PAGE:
The Wanderer

As I walked through the wilderness of this world …

“Respect the Authorities”: Scriptural Framework #2 ~ The Prayers of the Saints

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Having introduced the topic of respect for God-constituted authorities, and considered a proper subjection, we move on to account for the prayers of the saints.

The Prayers of the Saints

I exhort first of all that supplications, prayers, intercessions, and giving of thanks be made for all men, for kings and all who are in authority, that we may lead a quiet and peaceable life in all godliness and reverence. (1 Tim. 2:1–2)

Paul calls Timothy to fulfill his appointed role with fidelity. Part of that requires Timothy to be truly and righteously publicly minded. We may be separate from the world, but we do not cut ourselves off from those around us, from the world in which we live. One of the ways in which we show our engagement with the world is by prayer.

Here is a command that all kinds of prayers be offered for all kinds of men, including and especially kings and all who are in authority. Paul speaks of various approaches made to the Lord God: seeking to obtain needful things, making requests, having close dealings with God on behalf of ourselves and others, also giving thanks to God for His goodness bestowed on others and on ourselves. Why does Timothy need to pray in this way? The desired consequences are not to obtain wealth, power, influence, or prominence in society or among its rulers, but simply to be able to get on with the job of beingthe saints of God without interference or oppression. God’s people wish simply to conduct themselves in godliness and reverence, discharging the duties we have toward God and men. The commentator Patrick Fairbairn says that these are prayers that we “may be allowed freely to enjoy our privileges, and maintain the pious and orderly course which becomes us as Christians, without the molestation, the troubles, and the unseemly shifts which are the natural consequence of inequitable government and abused power.” [1 & 2 Timothy and Titus (Edinburgh: Banner of Truth, 2002), 112.] Up to a point, we wish merely to be left alone to get on with the life that God has called us to lead.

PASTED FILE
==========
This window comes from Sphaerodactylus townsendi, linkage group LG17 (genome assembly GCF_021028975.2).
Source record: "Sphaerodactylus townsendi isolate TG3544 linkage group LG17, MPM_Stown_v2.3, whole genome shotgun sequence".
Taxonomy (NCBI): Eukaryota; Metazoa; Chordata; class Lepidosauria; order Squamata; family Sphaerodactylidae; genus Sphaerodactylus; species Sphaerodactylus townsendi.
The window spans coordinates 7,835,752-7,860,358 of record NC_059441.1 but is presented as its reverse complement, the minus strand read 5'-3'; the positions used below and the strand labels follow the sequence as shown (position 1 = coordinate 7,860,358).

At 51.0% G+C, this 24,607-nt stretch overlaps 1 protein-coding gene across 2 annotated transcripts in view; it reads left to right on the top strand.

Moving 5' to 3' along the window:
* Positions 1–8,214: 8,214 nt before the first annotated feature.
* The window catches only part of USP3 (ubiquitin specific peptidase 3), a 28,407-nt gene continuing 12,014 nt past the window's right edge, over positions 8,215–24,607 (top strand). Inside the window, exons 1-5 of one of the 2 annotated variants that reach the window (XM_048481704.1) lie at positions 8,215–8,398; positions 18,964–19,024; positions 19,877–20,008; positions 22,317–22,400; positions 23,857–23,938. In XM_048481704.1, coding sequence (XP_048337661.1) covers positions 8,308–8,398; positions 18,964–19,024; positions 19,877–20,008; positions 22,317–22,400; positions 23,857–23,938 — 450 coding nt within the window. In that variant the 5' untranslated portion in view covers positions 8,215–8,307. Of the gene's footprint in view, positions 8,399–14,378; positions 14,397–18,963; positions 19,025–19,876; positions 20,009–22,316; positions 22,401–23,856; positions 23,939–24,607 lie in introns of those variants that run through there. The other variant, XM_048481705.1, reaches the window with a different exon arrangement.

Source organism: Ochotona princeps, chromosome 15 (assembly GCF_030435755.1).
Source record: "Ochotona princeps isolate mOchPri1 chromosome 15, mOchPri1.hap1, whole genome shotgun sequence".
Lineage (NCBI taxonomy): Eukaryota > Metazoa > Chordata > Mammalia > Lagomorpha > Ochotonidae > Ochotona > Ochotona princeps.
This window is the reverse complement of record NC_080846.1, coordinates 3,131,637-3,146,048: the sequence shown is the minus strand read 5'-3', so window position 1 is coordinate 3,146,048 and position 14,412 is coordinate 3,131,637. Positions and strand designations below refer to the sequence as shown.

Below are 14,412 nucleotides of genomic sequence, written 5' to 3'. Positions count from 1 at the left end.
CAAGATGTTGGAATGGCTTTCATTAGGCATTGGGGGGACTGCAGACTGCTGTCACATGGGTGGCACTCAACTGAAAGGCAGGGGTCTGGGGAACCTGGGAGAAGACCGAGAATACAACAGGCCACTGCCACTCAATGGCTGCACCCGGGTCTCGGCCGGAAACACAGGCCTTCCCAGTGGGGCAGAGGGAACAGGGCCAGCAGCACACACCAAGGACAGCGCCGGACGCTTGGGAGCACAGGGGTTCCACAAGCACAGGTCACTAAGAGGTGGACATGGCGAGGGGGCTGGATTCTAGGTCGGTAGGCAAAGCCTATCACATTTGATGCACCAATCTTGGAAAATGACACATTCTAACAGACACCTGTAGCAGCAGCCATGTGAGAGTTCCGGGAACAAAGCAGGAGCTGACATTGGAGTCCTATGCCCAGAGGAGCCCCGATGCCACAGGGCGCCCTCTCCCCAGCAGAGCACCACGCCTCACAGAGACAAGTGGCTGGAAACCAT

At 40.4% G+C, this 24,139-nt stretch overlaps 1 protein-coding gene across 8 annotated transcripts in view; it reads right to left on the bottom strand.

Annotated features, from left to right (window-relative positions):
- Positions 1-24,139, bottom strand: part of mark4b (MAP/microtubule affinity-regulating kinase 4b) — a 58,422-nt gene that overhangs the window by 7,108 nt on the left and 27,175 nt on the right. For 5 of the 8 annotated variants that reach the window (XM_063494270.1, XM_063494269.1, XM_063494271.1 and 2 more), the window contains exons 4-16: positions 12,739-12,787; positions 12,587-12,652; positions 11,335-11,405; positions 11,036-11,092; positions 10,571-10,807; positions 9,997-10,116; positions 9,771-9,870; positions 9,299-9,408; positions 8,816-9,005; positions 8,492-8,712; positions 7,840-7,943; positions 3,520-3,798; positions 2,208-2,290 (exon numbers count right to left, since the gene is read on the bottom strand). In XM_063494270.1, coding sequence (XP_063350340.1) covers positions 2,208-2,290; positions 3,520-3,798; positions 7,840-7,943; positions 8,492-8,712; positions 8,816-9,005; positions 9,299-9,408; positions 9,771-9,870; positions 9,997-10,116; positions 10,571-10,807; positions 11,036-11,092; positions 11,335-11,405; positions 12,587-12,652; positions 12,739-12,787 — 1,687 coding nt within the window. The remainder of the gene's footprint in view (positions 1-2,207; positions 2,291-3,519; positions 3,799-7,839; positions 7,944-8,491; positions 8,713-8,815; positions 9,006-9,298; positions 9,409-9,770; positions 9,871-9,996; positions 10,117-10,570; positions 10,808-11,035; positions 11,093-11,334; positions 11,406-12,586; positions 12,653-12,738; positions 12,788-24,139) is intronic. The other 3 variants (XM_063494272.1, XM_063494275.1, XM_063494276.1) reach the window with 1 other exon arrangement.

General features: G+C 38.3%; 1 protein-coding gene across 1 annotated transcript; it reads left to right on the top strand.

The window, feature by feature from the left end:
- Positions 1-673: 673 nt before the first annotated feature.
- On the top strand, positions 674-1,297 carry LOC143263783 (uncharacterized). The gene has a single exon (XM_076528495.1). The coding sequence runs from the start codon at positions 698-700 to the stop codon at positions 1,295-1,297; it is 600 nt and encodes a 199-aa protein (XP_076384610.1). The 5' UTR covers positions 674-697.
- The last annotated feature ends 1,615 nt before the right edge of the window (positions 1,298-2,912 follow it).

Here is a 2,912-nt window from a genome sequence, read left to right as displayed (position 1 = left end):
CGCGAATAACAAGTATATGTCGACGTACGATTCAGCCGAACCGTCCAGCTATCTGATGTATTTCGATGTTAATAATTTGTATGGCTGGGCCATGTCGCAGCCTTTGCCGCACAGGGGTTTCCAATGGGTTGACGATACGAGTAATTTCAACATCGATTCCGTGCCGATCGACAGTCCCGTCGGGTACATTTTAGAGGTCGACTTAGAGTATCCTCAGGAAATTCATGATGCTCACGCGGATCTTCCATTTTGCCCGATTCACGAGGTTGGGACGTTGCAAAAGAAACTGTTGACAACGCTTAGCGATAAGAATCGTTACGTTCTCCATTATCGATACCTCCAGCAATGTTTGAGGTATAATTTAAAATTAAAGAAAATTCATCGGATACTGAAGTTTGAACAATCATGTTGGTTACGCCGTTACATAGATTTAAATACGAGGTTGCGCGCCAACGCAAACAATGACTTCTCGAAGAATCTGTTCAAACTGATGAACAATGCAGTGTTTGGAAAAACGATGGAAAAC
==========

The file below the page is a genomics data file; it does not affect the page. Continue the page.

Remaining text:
Here is a new covenant echo of the prayer that the exiles of Jeremiah’s day had commended to them: “Seek the peace of the city where I have caused you to be carried away captive, and pray to the LORD for it; for in its peace you will have peace” (Jer. 29:7). We do not wish to suffer from rapid shifts of power, from abuses of authority, or from threats to civil order. Pray, then, that the Lord would guide those in authority so that you may have peace to pursue righteousness. Paul goes on to say to Timothy that such a disposition to pray and such a righteous expectation is pleasing to the Lord God.

Excerpted from the book Passing Through: Pilgrim Life in the Wilderness (Amazon.co.uk or Amazon.com or Westminster Bookstore or RHB).

Written by Jeremy Walker

Tuesday 30 June 2015 at 07:00

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